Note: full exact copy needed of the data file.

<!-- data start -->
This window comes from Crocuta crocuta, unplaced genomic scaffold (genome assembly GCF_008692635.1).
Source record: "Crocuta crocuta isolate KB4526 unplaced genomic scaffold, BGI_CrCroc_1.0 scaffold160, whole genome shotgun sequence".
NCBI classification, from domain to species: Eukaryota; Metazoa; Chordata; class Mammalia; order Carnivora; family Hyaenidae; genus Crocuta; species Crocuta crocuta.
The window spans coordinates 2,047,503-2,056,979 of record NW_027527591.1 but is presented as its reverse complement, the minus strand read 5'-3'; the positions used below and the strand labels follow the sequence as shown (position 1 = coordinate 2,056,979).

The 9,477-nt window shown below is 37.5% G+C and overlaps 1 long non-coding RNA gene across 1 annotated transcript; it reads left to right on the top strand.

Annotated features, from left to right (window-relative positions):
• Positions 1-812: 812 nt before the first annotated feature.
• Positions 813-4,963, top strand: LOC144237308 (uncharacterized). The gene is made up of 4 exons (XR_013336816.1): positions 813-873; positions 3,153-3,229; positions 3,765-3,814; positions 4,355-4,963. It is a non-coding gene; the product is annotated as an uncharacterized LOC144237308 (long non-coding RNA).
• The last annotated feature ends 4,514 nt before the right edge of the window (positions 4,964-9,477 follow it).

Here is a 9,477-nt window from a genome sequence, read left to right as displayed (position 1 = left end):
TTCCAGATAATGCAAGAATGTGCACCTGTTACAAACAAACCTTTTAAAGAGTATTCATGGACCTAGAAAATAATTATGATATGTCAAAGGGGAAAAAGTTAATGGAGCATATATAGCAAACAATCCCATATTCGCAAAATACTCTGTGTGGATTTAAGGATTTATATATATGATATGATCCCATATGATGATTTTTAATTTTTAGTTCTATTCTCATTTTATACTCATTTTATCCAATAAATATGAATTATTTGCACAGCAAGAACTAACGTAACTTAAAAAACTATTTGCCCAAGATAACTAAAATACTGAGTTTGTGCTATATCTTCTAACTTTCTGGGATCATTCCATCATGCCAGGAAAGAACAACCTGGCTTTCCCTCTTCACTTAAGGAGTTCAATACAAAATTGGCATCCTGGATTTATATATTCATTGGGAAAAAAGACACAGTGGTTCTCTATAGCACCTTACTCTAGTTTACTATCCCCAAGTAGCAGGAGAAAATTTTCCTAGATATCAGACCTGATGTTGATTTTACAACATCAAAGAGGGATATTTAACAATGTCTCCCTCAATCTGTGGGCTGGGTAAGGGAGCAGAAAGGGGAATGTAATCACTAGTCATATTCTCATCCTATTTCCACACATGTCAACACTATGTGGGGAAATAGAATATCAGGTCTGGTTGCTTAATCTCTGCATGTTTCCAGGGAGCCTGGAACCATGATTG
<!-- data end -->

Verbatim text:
This window comes from Crocuta crocuta, unplaced genomic scaffold (genome assembly GCF_008692635.1).
Source record: "Crocuta crocuta isolate KB4526 unplaced genomic scaffold, BGI_CrCroc_1.0 scaffold160, whole genome shotgun sequence".
NCBI classification, from domain to species: Eukaryota; Metazoa; Chordata; class Mammalia; order Carnivora; family Hyaenidae; genus Crocuta; species Crocuta crocuta.
The window spans coordinates 2,047,503-2,056,979 of record NW_027527591.1 but is presented as its reverse complement, the minus strand read 5'-3'; the positions used below and the strand labels follow the sequence as shown (position 1 = coordinate 2,056,979).

The 9,477-nt window shown below is 37.5% G+C and overlaps 1 long non-coding RNA gene across 1 annotated transcript; it reads left to right on the top strand.

Annotated features, from left to right (window-relative positions):
• Positions 1-812: 812 nt before the first annotated feature.
• Positions 813-4,963, top strand: LOC144237308 (uncharacterized). The gene is made up of 4 exons (XR_013336816.1): positions 813-873; positions 3,153-3,229; positions 3,765-3,814; positions 4,355-4,963. It is a non-coding gene; the product is annotated as an uncharacterized LOC144237308 (long non-coding RNA).
• The last annotated feature ends 4,514 nt before the right edge of the window (positions 4,964-9,477 follow it).

Here is a 9,477-nt window from a genome sequence, read left to right as displayed (position 1 = left end):
TTCCAGATAATGCAAGAATGTGCACCTGTTACAAACAAACCTTTTAAAGAGTATTCATGGACCTAGAAAATAATTATGATATGTCAAAGGGGAAAAAGTTAATGGAGCATATATAGCAAACAATCCCATATTCGCAAAATACTCTGTGTGGATTTAAGGATTTATATATATGATATGATCCCATATGATGATTTTTAATTTTTAGTTCTATTCTCATTTTATACTCATTTTATCCAATAAATATGAATTATTTGCACAGCAAGAACTAACGTAACTTAAAAAACTATTTGCCCAAGATAACTAAAATACTGAGTTTGTGCTATATCTTCTAACTTTCTGGGATCATTCCATCATGCCAGGAAAGAACAACCTGGCTTTCCCTCTTCACTTAAGGAGTTCAATACAAAATTGGCATCCTGGATTTATATATTCATTGGGAAAAAAGACACAGTGGTTCTCTATAGCACCTTACTCTAGTTTACTATCCCCAAGTAGCAGGAGAAAATTTTCCTAGATATCAGACCTGATGTTGATTTTACAACATCAAAGAGGGATATTTAACAATGTCTCCCTCAATCTGTGGGCTGGGTAAGGGAGCAGAAAGGGGAATGTAATCACTAGTCATATTCTCATCCTATTTCCACACATGTCAACACTATGTGGGGAAATAGAATATCAGGTCTGGTTGCTTAATCTCTGCATGTTTCCAGGGAGCCTGGAACCATGATTG